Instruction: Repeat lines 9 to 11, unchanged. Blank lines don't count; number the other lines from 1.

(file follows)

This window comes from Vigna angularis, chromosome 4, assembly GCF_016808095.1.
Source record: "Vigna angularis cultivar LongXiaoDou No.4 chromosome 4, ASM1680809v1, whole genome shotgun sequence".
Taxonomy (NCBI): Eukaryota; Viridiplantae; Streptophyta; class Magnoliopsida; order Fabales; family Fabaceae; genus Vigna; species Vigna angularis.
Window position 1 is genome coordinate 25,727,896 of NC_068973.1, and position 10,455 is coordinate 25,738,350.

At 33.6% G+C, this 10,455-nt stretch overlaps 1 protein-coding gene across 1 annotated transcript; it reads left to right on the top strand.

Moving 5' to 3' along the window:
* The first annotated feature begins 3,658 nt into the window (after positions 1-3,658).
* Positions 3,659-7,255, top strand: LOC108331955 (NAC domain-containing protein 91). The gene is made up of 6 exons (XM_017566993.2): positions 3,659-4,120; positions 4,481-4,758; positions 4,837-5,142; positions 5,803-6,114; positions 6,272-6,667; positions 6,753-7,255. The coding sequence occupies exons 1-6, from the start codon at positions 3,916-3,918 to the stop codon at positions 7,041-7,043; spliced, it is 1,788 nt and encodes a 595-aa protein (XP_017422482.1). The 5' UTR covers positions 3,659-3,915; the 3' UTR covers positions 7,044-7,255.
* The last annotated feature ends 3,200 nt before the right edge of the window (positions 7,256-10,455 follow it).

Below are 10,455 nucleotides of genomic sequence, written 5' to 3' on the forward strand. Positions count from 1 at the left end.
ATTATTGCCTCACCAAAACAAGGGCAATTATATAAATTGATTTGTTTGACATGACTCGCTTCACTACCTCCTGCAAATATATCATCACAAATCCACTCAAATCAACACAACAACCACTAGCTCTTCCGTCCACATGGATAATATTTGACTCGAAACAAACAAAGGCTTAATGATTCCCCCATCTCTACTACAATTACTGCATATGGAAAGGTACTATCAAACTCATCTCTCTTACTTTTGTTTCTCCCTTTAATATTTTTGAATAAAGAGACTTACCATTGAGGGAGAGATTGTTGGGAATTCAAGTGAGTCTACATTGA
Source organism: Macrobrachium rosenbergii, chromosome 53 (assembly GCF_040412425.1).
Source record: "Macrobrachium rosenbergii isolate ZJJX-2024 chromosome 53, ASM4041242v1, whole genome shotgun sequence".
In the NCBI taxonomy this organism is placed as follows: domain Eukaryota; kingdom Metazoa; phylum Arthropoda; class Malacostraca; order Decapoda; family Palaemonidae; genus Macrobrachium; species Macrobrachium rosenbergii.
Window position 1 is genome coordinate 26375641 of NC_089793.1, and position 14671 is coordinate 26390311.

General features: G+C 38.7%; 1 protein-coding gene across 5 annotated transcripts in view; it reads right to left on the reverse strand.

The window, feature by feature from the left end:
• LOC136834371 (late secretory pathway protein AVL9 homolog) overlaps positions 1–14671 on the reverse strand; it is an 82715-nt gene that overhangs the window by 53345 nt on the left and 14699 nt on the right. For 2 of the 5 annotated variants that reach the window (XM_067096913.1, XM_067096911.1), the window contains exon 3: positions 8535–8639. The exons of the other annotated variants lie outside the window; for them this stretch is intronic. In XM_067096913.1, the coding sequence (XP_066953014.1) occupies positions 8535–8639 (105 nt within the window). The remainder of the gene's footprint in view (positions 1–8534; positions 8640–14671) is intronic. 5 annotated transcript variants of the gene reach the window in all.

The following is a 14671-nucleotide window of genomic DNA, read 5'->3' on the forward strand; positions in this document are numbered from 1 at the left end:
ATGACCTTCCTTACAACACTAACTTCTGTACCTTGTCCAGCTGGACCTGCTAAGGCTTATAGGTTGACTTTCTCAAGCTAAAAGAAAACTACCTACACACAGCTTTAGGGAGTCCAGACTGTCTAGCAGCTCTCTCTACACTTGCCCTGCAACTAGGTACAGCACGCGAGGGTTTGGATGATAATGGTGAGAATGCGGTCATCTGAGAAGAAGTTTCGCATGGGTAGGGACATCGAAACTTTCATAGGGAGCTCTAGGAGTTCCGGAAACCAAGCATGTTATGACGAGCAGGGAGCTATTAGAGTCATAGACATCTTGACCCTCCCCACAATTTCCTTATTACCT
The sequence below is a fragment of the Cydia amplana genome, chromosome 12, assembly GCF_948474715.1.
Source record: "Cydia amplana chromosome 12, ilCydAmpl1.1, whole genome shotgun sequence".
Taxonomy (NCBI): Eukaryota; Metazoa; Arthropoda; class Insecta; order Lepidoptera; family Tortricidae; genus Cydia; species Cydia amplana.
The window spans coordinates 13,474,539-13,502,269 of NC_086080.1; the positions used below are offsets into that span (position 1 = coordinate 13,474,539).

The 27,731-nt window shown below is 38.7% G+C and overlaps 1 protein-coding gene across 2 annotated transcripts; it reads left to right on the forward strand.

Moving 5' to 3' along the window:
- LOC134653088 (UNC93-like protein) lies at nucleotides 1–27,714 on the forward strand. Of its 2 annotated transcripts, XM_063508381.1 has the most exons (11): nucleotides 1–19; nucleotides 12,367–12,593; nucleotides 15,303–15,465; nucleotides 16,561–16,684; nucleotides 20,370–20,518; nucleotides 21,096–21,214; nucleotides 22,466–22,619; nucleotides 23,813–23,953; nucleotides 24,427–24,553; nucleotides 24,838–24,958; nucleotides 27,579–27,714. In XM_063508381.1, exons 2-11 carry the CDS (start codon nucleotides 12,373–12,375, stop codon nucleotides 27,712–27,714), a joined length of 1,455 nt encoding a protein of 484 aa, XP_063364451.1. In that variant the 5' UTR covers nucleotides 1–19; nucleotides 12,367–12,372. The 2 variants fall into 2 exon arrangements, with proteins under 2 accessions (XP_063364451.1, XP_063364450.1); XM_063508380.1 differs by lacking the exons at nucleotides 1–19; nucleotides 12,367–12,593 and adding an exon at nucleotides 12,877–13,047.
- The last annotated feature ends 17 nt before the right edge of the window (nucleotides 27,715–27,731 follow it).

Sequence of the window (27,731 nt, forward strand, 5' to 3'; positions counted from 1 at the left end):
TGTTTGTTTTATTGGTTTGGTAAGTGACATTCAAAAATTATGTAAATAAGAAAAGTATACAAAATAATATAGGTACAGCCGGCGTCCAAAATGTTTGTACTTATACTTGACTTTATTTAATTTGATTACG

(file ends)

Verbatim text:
* The last annotated feature ends 3,200 nt before the right edge of the window (positions 7,256-10,455 follow it).

Below are 10,455 nucleotides of genomic sequence, written 5' to 3' on the forward strand. Positions count from 1 at the left end.
ATTATTGCCTCACCAAAACAAGGGCAATTATATAAATTGATTTGTTTGACATGACTCGCTTCACTACCTCCTGCAAATATATCATCACAAATCCACTCAAATCAACACAACAACCACTAGCTCTTCCGTCCACATGGATAATATTTGACTCGAAACAAACAAAGGCTTAATGATTCCCCCATCTCTACTACAATTACTGCATATGGAAAGGTACTATCAAACTCATCTCTCTTACTTTTGTTTCTCCCTTTAATATTTTTGAATAAAGAGACTTACCATTGAGGGAGAGATTGTTGGGAATTCAAGTGAGTCTACATTGA